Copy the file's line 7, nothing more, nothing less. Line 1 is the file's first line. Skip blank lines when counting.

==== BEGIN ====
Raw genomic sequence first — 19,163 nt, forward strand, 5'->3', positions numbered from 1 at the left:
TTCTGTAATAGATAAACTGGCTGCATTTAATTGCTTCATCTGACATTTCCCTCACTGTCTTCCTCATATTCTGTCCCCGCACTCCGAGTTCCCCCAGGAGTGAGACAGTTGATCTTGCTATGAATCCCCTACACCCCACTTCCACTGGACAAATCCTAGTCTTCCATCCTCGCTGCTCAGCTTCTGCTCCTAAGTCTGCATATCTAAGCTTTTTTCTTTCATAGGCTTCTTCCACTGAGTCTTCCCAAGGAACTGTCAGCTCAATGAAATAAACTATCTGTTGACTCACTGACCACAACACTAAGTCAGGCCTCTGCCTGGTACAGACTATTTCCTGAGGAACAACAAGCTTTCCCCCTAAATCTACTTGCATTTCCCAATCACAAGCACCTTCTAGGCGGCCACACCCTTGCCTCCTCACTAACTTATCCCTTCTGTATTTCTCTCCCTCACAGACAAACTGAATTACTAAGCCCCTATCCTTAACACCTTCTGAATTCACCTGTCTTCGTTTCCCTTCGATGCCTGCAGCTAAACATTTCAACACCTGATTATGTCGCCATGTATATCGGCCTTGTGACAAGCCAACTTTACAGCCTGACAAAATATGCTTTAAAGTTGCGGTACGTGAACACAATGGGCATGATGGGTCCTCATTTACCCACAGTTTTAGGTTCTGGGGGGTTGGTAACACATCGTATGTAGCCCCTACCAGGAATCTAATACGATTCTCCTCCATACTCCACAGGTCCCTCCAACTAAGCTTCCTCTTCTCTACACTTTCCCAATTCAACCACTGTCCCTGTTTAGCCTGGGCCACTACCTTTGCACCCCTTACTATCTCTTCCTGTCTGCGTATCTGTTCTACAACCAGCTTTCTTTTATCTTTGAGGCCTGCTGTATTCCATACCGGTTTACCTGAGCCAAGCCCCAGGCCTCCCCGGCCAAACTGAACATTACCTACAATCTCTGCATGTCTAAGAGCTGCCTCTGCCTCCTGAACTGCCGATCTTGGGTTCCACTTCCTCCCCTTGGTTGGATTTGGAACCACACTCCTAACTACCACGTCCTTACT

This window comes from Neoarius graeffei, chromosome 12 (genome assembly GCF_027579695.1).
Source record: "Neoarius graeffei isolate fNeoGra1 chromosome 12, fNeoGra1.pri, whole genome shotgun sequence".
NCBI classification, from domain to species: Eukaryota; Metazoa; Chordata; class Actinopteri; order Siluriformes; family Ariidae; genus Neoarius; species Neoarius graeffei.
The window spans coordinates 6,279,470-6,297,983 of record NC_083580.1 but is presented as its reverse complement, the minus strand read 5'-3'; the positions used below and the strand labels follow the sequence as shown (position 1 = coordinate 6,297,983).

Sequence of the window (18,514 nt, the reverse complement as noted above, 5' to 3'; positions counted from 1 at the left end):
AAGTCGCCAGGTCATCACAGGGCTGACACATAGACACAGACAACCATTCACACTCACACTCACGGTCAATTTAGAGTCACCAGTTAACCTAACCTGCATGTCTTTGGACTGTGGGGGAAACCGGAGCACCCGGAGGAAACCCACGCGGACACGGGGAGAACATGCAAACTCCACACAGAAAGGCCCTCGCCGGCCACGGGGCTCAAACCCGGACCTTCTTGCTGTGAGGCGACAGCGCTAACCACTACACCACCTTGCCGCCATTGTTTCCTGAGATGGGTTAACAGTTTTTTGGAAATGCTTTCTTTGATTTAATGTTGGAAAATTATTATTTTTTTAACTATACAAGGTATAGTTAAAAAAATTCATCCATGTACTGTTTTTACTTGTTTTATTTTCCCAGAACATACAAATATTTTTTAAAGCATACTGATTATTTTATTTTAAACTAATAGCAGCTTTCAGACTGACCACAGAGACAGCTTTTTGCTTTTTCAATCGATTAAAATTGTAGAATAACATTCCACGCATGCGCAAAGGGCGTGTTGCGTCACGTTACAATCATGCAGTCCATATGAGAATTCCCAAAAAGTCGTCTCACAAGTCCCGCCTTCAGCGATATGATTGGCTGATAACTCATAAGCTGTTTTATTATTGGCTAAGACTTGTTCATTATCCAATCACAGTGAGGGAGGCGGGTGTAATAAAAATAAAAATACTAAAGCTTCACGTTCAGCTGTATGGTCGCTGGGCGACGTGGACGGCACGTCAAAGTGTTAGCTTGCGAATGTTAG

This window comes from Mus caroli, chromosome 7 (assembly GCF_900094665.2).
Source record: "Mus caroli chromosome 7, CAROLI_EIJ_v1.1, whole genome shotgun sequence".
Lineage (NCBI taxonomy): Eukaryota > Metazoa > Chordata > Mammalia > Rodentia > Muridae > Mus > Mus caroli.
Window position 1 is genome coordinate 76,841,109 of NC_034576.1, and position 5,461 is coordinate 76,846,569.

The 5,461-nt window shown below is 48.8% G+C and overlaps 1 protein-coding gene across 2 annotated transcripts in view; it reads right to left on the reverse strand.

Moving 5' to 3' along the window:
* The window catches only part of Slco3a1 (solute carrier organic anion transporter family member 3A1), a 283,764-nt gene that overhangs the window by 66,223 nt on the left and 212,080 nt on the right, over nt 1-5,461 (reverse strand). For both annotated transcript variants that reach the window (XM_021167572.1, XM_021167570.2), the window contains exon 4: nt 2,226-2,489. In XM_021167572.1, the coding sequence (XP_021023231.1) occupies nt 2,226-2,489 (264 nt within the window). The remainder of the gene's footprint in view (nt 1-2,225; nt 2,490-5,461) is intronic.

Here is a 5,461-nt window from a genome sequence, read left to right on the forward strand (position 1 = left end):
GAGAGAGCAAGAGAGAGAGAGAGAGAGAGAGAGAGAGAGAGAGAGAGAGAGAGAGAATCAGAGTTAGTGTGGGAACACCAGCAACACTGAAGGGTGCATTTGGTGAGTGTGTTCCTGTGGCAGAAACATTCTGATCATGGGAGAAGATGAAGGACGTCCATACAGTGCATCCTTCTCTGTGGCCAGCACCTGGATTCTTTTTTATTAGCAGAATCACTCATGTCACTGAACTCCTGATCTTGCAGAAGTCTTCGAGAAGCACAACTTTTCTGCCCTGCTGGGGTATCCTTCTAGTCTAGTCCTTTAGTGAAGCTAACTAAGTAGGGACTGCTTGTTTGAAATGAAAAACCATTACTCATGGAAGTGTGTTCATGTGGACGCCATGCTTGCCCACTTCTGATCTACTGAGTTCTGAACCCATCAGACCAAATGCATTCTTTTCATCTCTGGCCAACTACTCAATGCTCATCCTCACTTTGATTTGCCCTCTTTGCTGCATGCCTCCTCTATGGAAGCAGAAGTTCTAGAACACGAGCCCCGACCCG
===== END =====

Sequence of the window (18,514 nt, the reverse complement as noted above, 5' to 3'; positions counted from 1 at the left end):